During her early days in the medical profession Dr Rebekah Hoffman found herself “not giving a sh**”.
She wasn’t happy and work was the last place in the world she wanted to be.
So she promptly quit. The decision to leave the job mid-term was unheard of in the profession and her employers weren’t particularly happy.
But quitting was “one of the best things” she has ever done.
Dr Hoffman didn’t know it at the time, but she was burnt out.
“It's only really in hindsight that I knew I was burnt out,” she told the Mercury.
“At the time I just knew that I wasn’t happy and I didn’t want to keep working where I was working and I was trying to not go to work every day.”
Dr Hoffman is now a practising GP and a PhD student at UOW Graduate Medicine’s General Practice Academic Unit (GPAU).
Read more: Hospitals on notice about doctor burnout
She also recently conducted a study which found a volatile combination of factors, including pressure to perform, lack of support from senior colleagues and lack of self-care, puts junior doctors at high risk of burnout.
The physical and mental health of medical professionals has been in the spotlight following a survey published in 2013 by mental health organisation beyondblue that found doctors in Australia have substantially higher rates of psychological distress and attempted suicide than the Australian population.
Dr Hoffman surveyed junior doctors in NSW and Victoria to understand the experience of burnout and its causes.
She hoped the study co-authored by Professor Andrew Bonney, the Roberta Williams Chair of General Practice at UOW Graduate Medicine, would contribute to the important conversation around the health and wellbeing of junior doctors.
“I actually now train registras in general practice. One of the first things I talk to them about is fatigue and looking after yourself,” Dr Hoffman said.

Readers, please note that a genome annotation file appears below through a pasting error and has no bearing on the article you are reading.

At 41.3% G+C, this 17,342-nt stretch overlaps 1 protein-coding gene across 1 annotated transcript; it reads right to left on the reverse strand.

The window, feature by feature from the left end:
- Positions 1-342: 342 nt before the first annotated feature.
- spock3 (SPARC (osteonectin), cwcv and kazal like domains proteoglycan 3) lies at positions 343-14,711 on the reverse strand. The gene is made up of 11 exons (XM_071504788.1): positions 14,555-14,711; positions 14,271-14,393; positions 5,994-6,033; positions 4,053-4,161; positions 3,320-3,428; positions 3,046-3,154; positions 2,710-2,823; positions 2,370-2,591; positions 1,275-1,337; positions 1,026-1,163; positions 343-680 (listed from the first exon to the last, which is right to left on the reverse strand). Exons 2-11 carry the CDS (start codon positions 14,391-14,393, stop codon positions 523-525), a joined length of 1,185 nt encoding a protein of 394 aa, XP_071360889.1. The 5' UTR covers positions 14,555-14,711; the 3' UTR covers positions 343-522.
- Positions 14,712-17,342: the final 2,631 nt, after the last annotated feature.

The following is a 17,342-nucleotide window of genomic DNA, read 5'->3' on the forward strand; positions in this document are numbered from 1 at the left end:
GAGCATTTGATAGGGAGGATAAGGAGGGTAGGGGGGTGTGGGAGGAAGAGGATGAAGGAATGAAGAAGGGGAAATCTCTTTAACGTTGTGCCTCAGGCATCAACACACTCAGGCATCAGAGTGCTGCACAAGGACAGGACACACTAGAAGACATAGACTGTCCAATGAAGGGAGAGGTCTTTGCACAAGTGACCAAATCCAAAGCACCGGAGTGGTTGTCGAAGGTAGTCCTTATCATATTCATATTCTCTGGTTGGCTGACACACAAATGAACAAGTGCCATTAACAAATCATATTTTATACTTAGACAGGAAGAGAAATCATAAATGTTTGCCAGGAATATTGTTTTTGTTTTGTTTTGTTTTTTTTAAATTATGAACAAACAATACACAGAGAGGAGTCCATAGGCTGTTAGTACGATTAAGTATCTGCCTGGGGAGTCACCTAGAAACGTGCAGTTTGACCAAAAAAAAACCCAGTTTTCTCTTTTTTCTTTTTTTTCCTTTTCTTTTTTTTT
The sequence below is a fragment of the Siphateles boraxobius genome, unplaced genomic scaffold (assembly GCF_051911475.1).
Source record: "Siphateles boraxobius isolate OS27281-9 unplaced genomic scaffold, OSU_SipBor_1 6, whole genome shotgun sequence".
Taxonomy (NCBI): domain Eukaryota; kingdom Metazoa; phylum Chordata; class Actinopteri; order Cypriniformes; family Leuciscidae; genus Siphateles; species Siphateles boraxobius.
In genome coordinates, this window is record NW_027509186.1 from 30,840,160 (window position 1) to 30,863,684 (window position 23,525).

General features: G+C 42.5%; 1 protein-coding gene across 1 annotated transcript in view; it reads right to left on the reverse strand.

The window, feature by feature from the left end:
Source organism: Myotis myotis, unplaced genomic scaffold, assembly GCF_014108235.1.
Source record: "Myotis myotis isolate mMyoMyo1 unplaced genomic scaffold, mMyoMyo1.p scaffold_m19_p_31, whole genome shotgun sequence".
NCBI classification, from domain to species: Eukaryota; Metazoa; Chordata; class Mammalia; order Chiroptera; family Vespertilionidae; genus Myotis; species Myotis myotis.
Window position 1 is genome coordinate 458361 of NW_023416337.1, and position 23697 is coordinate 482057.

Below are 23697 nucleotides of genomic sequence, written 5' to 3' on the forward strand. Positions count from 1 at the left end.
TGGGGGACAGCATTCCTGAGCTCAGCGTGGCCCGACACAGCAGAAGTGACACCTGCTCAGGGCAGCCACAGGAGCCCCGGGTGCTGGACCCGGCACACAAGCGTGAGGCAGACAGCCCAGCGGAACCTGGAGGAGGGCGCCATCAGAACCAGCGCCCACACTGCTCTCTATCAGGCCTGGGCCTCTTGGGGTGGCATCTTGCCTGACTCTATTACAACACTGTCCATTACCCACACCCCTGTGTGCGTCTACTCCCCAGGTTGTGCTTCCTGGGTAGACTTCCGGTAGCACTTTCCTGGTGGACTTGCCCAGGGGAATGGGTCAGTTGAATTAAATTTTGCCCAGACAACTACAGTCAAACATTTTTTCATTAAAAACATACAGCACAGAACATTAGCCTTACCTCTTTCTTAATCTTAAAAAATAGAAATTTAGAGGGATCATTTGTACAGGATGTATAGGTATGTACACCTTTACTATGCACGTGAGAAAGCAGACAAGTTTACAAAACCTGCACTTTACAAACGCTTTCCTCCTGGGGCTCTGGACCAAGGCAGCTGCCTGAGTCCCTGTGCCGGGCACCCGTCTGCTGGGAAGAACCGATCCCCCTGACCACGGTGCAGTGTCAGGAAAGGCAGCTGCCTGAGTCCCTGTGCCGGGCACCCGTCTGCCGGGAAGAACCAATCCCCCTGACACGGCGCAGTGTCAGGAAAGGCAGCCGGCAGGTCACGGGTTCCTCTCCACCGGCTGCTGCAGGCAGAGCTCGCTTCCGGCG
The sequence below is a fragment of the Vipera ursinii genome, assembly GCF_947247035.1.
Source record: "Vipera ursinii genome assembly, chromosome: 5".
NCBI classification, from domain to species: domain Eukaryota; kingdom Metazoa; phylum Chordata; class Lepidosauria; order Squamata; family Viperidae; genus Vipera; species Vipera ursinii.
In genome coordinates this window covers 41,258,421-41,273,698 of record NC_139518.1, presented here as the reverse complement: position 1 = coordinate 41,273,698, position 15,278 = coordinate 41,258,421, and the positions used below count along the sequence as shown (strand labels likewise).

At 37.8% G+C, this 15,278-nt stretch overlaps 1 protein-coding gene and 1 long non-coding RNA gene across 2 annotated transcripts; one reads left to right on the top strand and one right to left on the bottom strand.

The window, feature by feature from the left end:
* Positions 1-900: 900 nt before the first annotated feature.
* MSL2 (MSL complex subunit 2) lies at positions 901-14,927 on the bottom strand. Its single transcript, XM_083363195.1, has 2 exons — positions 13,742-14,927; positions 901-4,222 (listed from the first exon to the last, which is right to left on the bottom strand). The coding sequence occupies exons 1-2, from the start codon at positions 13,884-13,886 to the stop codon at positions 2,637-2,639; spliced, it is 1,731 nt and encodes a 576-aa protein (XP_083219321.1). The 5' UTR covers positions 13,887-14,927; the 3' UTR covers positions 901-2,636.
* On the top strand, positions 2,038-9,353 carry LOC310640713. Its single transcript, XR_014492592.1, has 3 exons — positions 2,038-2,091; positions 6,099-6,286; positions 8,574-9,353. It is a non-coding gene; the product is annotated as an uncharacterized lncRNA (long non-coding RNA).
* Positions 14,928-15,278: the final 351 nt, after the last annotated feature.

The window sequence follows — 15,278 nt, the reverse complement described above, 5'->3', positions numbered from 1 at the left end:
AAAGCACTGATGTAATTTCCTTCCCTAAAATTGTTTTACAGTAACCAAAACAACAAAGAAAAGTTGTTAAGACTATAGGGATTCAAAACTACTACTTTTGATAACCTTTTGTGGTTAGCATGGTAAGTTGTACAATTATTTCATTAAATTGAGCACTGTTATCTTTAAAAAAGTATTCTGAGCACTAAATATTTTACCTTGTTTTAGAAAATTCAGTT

“I want them to talk up and talk to me if they are having any problems at work or home. I’m really trying to be the supervisor that I’d hoped I would’ve had then but didn’t. Junior doctors deal with a lot of stress from their peers and patients.
“We need to recognise the early signs such as not giving a sh** about work, drinking too much and generally just not looking after themselves.
“Junior doctors need to know it’s okay to look after yourself and to let people know if you’re struggling.”
Doctor burnout not only affects the individual, it can lead to increased absenteeism and depression, medical errors and engaging in risky alcohol use.
Some hospitals have put in place resilience training, and organisations such as the Australian and New Zealand College of Anaesthetists have commissioned reviews into guidelines for doctor stress and fatigue.
Dr Hoffman said the measures are good first step, but were incomplete and needed to be supplemented with evidence-based strategies that do not shift blame to the junior doctor.
“If we don't address it, nothing changes. This is an opportunity to introduce new policies and guidelines in doctor training,” she said.
‘Junior doctors, burnout and wellbeing: Understanding the experience of burnout in general practice registrars and hospital equivalents’, was published recently in the Australian Journal of General Practice.
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